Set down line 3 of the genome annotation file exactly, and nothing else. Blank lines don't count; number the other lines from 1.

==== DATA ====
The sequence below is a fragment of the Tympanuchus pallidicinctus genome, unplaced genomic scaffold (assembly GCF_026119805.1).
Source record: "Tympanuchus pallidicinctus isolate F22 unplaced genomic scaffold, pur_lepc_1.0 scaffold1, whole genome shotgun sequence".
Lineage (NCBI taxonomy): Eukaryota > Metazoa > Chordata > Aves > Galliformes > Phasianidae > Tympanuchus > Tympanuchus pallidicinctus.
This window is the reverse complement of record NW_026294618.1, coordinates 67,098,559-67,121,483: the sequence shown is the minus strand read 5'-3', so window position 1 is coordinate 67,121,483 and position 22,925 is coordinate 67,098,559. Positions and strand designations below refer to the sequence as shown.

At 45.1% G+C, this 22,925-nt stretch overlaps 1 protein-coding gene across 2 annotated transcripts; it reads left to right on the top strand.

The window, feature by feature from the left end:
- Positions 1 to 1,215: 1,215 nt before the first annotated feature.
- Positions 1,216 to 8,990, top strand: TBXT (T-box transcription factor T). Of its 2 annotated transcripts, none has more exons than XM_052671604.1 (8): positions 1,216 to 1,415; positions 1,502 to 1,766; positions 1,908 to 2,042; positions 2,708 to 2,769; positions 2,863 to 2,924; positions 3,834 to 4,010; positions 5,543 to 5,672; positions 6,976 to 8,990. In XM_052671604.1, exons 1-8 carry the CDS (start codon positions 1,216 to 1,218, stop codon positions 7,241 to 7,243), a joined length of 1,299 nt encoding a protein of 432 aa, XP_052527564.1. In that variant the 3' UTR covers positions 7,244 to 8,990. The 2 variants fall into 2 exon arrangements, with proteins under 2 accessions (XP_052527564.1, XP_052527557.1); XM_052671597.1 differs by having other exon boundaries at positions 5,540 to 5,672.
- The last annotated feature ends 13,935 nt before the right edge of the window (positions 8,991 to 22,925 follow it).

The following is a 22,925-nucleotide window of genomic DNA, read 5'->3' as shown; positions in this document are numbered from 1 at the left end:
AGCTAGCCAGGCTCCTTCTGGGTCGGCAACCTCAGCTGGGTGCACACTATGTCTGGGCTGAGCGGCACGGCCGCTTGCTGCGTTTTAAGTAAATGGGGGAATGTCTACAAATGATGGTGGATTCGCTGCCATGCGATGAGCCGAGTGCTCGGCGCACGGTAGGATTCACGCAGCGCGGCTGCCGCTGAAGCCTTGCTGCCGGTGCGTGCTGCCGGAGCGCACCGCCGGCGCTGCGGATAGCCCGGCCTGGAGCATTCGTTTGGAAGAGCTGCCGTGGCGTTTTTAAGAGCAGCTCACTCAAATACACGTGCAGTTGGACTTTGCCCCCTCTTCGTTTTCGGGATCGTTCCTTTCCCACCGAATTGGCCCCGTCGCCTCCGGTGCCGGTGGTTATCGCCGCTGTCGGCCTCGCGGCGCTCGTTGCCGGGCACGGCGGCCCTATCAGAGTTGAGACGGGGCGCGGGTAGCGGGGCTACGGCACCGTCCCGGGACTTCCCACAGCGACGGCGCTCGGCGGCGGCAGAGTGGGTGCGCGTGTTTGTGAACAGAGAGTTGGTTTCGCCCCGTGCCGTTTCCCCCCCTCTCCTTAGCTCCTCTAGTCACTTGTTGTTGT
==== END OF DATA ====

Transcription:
Lineage (NCBI taxonomy): Eukaryota > Metazoa > Chordata > Aves > Galliformes > Phasianidae > Tympanuchus > Tympanuchus pallidicinctus.